I’m knew to this website and I’m sure this subject has been touched upon before but I can’t spend hours looking through old posts to find an answer to my question:
Does anyone know of a good dry dog food for hip and joint problems?
We bought some at the vet (Science Diet of course) and I did not like the amount of corn in the mix. I know that all the amino acids etc are great for the dog and that’s all well and good but ‘corn’ come on that’s not going to fly with me for long and the price is very high ($85 for 30#).
So, does anyone have a good brand that is acceptable for this type of problem…I don’t see any recommendations here on the website for this type of prescription dog food. I would appreciate any help. Many Thanks
Maybe try to give your dog a regular quality food as your choice , and a as a supplement
glocosamine and chrodentine.InkedMarieMember
Foods that have glucosamine & chondroitin aren’t generally woth it as the amount of the supplements are “cooked out” of the food. You’re better to give a separate joint supplement.
It has been said that grains are inflammatory so you’d be better to feed a grain free food.C4DMember
There is no food that provides enough glucosamine and chondroitin. I’ve had several dogs with joint issues for many years. I feed grain and potato free (potatoes exacerbate inflammation) and supplement with human grade fish oil and joint supplements. You have to be careful if using human joint supplements that there aren’t added vitamins. Your vet might be willing to give you suggestions. You also have to adjust the dosage. My current senior dog is doing well and still extremely active.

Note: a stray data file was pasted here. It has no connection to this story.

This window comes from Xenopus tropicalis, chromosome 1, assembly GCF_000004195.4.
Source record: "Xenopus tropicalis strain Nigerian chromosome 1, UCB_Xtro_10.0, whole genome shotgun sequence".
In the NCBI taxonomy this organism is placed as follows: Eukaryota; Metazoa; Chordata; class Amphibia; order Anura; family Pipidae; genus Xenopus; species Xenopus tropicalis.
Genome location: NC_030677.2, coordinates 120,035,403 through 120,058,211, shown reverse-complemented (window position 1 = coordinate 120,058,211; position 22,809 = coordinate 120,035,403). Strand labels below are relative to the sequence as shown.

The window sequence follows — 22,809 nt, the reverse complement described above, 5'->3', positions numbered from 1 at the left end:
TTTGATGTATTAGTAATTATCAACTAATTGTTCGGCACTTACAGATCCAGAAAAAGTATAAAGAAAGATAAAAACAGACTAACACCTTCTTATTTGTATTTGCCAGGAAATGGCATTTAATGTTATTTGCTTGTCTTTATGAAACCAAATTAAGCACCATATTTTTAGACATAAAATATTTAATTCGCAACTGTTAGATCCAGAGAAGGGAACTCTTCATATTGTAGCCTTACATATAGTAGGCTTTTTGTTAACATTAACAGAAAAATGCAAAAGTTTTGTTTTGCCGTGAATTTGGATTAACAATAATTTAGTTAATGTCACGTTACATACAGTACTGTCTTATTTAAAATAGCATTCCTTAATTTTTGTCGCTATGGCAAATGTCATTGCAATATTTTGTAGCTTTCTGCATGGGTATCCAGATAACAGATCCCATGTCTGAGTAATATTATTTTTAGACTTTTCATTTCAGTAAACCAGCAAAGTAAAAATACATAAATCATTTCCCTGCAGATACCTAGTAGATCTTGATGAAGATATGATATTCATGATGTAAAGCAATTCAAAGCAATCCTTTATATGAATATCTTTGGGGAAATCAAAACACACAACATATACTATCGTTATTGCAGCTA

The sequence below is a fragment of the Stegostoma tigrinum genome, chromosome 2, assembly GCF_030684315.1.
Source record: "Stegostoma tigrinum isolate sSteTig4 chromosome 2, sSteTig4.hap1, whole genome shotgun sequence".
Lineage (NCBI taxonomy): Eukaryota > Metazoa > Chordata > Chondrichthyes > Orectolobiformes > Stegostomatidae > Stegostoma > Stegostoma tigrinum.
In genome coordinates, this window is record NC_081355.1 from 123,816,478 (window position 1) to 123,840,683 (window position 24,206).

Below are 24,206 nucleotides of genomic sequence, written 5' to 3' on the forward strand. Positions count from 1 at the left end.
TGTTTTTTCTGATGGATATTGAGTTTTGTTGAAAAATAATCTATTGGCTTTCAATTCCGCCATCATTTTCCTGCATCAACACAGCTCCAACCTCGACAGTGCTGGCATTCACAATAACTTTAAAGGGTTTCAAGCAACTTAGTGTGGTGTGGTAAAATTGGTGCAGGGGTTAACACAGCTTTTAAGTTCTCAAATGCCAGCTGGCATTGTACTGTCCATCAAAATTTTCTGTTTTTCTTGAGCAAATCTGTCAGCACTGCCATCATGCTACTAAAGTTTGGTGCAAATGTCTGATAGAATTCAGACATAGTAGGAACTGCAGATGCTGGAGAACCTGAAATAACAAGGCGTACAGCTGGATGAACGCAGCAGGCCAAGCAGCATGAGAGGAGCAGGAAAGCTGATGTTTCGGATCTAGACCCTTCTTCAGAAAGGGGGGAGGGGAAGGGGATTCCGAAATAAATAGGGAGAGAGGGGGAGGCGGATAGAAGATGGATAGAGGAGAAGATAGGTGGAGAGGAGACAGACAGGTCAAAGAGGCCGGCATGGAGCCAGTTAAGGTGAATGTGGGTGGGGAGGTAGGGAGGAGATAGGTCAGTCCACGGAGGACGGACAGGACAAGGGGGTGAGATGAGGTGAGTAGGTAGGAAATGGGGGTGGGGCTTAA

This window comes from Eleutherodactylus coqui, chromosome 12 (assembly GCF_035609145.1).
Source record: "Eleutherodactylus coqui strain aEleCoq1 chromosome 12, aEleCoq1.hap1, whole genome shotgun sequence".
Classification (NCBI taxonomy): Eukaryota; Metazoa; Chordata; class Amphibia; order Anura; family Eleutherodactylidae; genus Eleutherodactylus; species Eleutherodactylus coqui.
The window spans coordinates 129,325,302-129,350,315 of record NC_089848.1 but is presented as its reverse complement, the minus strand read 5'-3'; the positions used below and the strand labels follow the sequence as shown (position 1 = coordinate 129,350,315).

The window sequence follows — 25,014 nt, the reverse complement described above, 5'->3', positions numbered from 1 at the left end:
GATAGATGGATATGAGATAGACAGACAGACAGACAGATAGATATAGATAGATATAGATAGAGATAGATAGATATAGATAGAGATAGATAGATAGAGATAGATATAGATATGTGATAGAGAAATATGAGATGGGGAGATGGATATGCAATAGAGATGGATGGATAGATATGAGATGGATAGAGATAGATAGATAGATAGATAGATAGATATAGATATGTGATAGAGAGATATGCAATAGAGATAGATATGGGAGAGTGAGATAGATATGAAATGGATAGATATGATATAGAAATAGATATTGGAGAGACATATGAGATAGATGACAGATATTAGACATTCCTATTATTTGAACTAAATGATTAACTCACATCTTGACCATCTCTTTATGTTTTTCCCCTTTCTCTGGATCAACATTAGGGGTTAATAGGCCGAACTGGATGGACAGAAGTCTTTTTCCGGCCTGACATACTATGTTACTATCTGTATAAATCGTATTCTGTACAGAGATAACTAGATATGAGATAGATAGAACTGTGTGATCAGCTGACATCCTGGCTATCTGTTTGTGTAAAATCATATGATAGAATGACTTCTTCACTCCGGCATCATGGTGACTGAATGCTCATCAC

- This reply was modified 4 years, 5 months ago by C4D.
Nutramax Dasuquin with MSM as a daily supplement, it’s the best because your dog will actually show signs of better mobility. And Zignature Zssentials for dry kibble. One of my pups has partially torn ligaments, no surgery and you’d never know he’s crippled. My other baby has sports injuries once in awhile, too. Just follow a suitable exercise regimen for your type of breed while considering age and weight.Michael SMember
Many Thanks to Everyone; your advise has been very helpful.
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